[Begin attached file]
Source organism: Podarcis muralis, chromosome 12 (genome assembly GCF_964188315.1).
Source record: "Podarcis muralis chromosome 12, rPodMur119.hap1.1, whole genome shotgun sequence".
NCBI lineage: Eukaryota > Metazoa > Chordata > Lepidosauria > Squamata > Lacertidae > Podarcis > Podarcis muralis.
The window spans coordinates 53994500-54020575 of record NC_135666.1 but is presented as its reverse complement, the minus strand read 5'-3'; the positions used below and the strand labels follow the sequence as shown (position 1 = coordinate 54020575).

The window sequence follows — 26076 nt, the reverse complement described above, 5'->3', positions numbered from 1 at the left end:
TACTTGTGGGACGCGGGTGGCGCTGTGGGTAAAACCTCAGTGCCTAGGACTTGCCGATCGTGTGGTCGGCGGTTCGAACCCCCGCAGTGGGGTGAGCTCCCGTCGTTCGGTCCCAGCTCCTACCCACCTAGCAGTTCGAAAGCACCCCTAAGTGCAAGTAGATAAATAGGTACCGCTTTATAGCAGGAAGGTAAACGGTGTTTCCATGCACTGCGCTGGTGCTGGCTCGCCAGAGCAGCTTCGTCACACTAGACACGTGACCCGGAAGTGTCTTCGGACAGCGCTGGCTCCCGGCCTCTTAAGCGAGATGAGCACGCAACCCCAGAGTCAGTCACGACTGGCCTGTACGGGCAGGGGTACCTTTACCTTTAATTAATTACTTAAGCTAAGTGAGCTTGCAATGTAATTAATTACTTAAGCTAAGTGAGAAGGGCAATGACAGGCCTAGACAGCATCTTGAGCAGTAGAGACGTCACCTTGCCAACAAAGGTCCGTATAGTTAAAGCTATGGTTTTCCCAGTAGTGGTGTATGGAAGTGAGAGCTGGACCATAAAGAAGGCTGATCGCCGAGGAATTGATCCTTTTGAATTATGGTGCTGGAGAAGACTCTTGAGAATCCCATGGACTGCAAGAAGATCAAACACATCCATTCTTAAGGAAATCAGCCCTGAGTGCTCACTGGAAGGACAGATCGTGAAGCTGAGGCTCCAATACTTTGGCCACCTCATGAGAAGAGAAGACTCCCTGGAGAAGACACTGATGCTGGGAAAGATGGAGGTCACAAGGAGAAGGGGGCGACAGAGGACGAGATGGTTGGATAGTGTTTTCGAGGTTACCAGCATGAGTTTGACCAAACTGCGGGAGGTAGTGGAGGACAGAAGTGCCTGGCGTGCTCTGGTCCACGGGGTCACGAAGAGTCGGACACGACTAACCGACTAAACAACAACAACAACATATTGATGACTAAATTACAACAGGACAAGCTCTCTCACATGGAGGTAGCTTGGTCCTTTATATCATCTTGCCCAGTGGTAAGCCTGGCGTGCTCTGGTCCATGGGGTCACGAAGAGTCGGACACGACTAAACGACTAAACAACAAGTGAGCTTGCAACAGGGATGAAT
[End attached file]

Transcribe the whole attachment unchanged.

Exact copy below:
Source organism: Podarcis muralis, chromosome 12 (genome assembly GCF_964188315.1).
Source record: "Podarcis muralis chromosome 12, rPodMur119.hap1.1, whole genome shotgun sequence".
NCBI lineage: Eukaryota > Metazoa > Chordata > Lepidosauria > Squamata > Lacertidae > Podarcis > Podarcis muralis.
The window spans coordinates 53994500-54020575 of record NC_135666.1 but is presented as its reverse complement, the minus strand read 5'-3'; the positions used below and the strand labels follow the sequence as shown (position 1 = coordinate 54020575).

The window sequence follows — 26076 nt, the reverse complement described above, 5'->3', positions numbered from 1 at the left end:
TACTTGTGGGACGCGGGTGGCGCTGTGGGTAAAACCTCAGTGCCTAGGACTTGCCGATCGTGTGGTCGGCGGTTCGAACCCCCGCAGTGGGGTGAGCTCCCGTCGTTCGGTCCCAGCTCCTACCCACCTAGCAGTTCGAAAGCACCCCTAAGTGCAAGTAGATAAATAGGTACCGCTTTATAGCAGGAAGGTAAACGGTGTTTCCATGCACTGCGCTGGTGCTGGCTCGCCAGAGCAGCTTCGTCACACTAGACACGTGACCCGGAAGTGTCTTCGGACAGCGCTGGCTCCCGGCCTCTTAAGCGAGATGAGCACGCAACCCCAGAGTCAGTCACGACTGGCCTGTACGGGCAGGGGTACCTTTACCTTTAATTAATTACTTAAGCTAAGTGAGCTTGCAATGTAATTAATTACTTAAGCTAAGTGAGAAGGGCAATGACAGGCCTAGACAGCATCTTGAGCAGTAGAGACGTCACCTTGCCAACAAAGGTCCGTATAGTTAAAGCTATGGTTTTCCCAGTAGTGGTGTATGGAAGTGAGAGCTGGACCATAAAGAAGGCTGATCGCCGAGGAATTGATCCTTTTGAATTATGGTGCTGGAGAAGACTCTTGAGAATCCCATGGACTGCAAGAAGATCAAACACATCCATTCTTAAGGAAATCAGCCCTGAGTGCTCACTGGAAGGACAGATCGTGAAGCTGAGGCTCCAATACTTTGGCCACCTCATGAGAAGAGAAGACTCCCTGGAGAAGACACTGATGCTGGGAAAGATGGAGGTCACAAGGAGAAGGGGGCGACAGAGGACGAGATGGTTGGATAGTGTTTTCGAGGTTACCAGCATGAGTTTGACCAAACTGCGGGAGGTAGTGGAGGACAGAAGTGCCTGGCGTGCTCTGGTCCACGGGGTCACGAAGAGTCGGACACGACTAACCGACTAAACAACAACAACAACATATTGATGACTAAATTACAACAGGACAAGCTCTCTCACATGGAGGTAGCTTGGTCCTTTATATCATCTTGCCCAGTGGTAAGCCTGGCGTGCTCTGGTCCATGGGGTCACGAAGAGTCGGACACGACTAAACGACTAAACAACAAGTGAGCTTGCAACAGGGATGAAT